Someone with £100,000 to invest and fairly simple requirements would be entitled to a free initial meeting, and could then be charged £1,500 for the creation of the investment portfolio, the advice and the implementation. ‘At the first meeting, we would give them a sample portfolio pack that shows different volatility profiles,’ Deans says.

The new client process is quite detailed, Deans adds. ‘We’ve got to feel comfortable they know what they’re doing. We don’t want investors we feel are not going to understand what they’re doing and why. So education is a part of it, showing them how things might happen, making sure they understand some investments will be higher volatility than others.’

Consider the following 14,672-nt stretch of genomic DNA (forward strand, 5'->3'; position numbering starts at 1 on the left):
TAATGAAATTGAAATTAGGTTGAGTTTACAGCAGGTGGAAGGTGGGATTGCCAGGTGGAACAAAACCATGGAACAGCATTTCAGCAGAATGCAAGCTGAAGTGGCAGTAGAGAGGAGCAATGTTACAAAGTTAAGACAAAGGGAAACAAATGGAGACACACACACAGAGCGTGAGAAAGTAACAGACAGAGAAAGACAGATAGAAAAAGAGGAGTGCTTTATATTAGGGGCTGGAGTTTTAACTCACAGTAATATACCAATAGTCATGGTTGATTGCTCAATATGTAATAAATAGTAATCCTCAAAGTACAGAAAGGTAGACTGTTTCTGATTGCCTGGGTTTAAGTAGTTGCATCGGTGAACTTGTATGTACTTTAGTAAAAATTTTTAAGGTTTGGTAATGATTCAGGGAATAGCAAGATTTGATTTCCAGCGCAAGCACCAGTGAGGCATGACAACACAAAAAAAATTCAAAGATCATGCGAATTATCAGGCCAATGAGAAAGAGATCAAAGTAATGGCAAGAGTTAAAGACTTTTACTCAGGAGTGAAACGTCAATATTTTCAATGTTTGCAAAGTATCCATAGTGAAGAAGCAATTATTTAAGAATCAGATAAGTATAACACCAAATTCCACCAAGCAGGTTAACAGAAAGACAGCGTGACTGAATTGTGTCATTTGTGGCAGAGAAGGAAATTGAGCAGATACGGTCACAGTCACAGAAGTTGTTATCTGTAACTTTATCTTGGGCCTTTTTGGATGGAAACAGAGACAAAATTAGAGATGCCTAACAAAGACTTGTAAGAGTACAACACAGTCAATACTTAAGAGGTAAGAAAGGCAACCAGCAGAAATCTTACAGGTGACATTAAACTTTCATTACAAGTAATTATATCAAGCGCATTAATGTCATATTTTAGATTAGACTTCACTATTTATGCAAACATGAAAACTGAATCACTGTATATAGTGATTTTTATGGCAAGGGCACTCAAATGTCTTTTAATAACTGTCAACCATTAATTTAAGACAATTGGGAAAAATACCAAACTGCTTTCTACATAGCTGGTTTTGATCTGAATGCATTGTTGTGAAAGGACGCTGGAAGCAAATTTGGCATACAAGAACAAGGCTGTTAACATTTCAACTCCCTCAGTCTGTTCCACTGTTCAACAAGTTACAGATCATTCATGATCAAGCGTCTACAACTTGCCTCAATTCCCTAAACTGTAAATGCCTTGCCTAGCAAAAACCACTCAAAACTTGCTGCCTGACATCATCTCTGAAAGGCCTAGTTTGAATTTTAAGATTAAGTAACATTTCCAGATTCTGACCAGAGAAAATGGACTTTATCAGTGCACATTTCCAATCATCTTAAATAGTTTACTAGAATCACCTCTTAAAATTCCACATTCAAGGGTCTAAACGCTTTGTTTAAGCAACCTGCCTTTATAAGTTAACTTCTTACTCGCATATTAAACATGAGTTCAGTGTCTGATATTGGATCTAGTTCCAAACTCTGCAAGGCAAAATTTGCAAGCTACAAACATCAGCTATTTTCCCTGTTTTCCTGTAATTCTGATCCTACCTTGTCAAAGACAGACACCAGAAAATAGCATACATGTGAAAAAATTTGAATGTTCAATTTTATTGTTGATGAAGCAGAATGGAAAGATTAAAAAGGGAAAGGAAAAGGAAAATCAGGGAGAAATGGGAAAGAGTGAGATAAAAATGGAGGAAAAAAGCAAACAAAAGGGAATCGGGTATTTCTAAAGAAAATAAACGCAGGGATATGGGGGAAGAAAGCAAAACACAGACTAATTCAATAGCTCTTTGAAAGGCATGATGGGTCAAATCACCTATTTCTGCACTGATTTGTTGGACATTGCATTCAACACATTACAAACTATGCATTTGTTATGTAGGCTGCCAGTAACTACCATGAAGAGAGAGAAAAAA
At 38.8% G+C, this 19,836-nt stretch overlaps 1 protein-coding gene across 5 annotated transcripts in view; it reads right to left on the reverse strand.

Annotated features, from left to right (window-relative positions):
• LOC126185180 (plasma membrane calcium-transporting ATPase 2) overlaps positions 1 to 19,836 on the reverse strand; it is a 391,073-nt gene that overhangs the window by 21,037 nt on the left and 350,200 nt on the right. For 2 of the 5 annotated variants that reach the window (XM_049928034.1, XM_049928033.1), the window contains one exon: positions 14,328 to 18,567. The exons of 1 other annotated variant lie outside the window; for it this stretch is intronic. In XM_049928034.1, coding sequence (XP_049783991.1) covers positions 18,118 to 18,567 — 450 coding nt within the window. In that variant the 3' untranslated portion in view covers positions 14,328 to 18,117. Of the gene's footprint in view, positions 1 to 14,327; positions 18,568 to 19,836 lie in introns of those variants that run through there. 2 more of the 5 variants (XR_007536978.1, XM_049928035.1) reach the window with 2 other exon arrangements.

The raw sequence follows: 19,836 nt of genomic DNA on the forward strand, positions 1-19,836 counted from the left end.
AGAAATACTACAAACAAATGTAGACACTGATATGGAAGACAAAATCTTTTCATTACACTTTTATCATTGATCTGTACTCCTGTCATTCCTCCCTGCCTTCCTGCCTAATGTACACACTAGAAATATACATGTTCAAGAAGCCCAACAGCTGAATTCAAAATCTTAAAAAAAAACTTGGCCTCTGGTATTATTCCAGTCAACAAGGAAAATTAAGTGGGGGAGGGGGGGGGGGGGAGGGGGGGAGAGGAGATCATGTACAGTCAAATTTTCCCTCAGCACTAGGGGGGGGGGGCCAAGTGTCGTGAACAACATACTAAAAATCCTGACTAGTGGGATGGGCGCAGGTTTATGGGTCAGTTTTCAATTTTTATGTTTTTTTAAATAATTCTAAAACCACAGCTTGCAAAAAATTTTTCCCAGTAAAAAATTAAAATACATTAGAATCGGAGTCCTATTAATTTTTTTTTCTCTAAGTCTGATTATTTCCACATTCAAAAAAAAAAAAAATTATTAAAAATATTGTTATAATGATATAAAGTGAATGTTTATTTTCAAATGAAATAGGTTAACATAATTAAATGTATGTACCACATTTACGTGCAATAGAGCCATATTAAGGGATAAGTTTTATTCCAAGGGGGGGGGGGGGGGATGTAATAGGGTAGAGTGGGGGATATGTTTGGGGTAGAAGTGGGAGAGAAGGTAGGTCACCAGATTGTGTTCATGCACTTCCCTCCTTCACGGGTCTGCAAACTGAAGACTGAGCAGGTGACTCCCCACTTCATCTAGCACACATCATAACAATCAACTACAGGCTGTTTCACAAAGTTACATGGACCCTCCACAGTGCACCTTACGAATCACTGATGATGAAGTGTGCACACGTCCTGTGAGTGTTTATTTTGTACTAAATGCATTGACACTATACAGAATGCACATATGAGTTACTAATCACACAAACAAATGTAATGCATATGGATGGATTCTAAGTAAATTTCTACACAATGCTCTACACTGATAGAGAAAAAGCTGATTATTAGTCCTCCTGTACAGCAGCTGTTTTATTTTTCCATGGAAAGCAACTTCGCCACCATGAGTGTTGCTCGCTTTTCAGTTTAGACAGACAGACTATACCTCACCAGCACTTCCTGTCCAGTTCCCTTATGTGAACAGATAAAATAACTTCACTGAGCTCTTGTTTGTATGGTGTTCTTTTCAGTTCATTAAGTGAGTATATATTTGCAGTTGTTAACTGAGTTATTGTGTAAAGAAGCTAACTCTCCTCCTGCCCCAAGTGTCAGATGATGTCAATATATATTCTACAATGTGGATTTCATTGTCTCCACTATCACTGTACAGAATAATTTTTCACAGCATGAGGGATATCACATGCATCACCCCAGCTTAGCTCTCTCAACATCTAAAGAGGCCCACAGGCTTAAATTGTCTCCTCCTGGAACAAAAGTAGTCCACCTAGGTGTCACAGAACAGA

The £100,000 client might then expect to pay 0.95% for the full ongoing service. But if their needs are simple and they don’t need an annual review every year, for example, they might pay 0.7% and use the WealthPro dashboard for more frequent updates. This client could pay £2,200 in their first year.

The investment bit...

Automatic reclassification allows Save & Invest to offer a bespoke advisory service.

Save & Invest clients have bespoke advisory portfolios, which are classified in five volatility categories: low, low to moderate, moderate, moderate to high, and high.

‘We classify funds in the same profile based on our view of the fund, its historic returns and then we create a portfolio,’ says Deans.